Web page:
NME.COM

Empress

Listen carefully to 'Empress' and a work of fragile beauty is revealed.

Just as Slint once advised people to listen to their releases solely on vinyl, and Kyuss' sleevenotes stated that their records should be listened to "without distraction", Empress' eponymous second long-player should have come with similar instruction. These should further recommend, incidentally, that you turn your volume dials to double the normal setting - if you don't, this LP could drift by unnoticed. And that would be a bit of a shame.





For Leeds-based three-piece trio Empress do not sing, they whisper. They pluck rather than strum, and stroke the drums rather than strike them.





Sometimes, they sound like a muted Movietone, sometimes like a progressive rock act stripped of their bombast. Listen carefully to 'Empress' and a work of fragile beauty is revealed. Opening track 'If No Hope' quickly sets the tone - slowly unravelling, it eventually picks up the pace of a funeral march, with Nicola Hodgkinson's barely audible utterances adding a definite chill to proceedings. Only the haunting 'Quiet Nights' breaks the mould, a plaintive, delicate interlude of sparse pianos and echoing vocals.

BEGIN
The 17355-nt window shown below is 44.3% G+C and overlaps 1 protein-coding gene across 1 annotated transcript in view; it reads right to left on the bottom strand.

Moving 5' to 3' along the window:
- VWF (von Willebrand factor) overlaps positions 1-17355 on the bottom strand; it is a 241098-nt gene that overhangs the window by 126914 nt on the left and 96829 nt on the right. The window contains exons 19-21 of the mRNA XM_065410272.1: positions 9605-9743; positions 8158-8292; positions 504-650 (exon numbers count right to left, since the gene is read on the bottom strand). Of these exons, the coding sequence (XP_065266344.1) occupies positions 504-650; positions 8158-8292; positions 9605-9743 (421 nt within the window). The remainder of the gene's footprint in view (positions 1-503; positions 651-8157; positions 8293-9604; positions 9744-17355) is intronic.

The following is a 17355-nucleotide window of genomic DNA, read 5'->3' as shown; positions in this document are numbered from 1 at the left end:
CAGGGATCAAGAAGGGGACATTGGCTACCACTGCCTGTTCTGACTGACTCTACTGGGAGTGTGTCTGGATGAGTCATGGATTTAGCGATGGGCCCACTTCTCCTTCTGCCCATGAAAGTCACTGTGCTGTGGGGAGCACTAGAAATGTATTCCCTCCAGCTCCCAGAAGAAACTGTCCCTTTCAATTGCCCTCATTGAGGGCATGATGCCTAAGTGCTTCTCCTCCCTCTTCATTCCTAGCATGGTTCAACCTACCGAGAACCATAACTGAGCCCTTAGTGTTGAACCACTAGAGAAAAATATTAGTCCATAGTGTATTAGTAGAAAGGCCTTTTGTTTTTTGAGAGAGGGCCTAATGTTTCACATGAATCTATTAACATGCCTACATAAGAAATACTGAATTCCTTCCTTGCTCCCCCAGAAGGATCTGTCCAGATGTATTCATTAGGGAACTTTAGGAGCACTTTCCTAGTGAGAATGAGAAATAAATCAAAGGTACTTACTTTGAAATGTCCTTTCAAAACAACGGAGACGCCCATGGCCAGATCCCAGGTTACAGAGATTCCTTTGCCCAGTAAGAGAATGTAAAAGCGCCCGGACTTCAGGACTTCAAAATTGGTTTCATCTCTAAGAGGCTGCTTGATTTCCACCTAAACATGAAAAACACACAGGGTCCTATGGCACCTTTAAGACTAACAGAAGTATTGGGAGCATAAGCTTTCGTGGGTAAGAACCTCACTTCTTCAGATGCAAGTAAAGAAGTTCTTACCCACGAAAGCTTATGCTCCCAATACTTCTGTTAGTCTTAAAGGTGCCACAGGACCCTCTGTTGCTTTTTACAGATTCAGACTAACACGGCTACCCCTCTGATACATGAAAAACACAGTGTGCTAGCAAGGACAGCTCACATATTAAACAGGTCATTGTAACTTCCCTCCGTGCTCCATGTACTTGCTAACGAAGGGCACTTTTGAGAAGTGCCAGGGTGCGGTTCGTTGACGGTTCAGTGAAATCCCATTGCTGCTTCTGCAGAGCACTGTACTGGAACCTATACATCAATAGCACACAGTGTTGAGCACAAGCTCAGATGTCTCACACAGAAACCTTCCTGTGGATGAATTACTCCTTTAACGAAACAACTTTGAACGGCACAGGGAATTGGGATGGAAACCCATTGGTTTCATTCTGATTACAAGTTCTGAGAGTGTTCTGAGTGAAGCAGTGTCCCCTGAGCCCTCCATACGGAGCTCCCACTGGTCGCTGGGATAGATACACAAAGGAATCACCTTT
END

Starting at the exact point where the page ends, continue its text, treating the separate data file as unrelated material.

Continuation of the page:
Clocking in at 28 minutes, 'Empress' is perhaps too short to bloom fully, but still, it never withers. Empress have more

than justified their grandiloquent name.

Scott Colothan

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